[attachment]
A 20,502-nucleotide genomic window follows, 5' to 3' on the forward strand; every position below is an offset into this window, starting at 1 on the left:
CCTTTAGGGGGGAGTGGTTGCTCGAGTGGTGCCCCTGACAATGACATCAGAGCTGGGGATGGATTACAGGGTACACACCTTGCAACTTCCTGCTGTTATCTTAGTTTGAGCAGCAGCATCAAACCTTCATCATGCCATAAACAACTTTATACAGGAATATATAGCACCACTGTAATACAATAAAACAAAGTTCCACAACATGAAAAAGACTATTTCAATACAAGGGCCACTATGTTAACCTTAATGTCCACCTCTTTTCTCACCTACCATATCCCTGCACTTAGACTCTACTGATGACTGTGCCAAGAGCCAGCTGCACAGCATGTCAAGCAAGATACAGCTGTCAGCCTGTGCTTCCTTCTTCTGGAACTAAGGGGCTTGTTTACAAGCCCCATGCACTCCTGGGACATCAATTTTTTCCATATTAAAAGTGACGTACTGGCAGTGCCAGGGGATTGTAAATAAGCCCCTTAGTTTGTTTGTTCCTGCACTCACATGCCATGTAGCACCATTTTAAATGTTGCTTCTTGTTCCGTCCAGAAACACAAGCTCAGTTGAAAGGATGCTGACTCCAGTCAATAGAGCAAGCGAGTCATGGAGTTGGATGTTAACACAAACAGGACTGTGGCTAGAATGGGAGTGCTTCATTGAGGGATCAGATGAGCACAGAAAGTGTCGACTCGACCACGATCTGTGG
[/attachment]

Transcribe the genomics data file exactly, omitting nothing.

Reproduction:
A 20,502-nucleotide genomic window follows, 5' to 3' on the forward strand; every position below is an offset into this window, starting at 1 on the left:
CCTTTAGGGGGGAGTGGTTGCTCGAGTGGTGCCCCTGACAATGACATCAGAGCTGGGGATGGATTACAGGGTACACACCTTGCAACTTCCTGCTGTTATCTTAGTTTGAGCAGCAGCATCAAACCTTCATCATGCCATAAACAACTTTATACAGGAATATATAGCACCACTGTAATACAATAAAACAAAGTTCCACAACATGAAAAAGACTATTTCAATACAAGGGCCACTATGTTAACCTTAATGTCCACCTCTTTTCTCACCTACCATATCCCTGCACTTAGACTCTACTGATGACTGTGCCAAGAGCCAGCTGCACAGCATGTCAAGCAAGATACAGCTGTCAGCCTGTGCTTCCTTCTTCTGGAACTAAGGGGCTTGTTTACAAGCCCCATGCACTCCTGGGACATCAATTTTTTCCATATTAAAAGTGACGTACTGGCAGTGCCAGGGGATTGTAAATAAGCCCCTTAGTTTGTTTGTTCCTGCACTCACATGCCATGTAGCACCATTTTAAATGTTGCTTCTTGTTCCGTCCAGAAACACAAGCTCAGTTGAAAGGATGCTGACTCCAGTCAATAGAGCAAGCGAGTCATGGAGTTGGATGTTAACACAAACAGGACTGTGGCTAGAATGGGAGTGCTTCATTGAGGGATCAGATGAGCACAGAAAGTGTCGACTCGACCACGATCTGTGG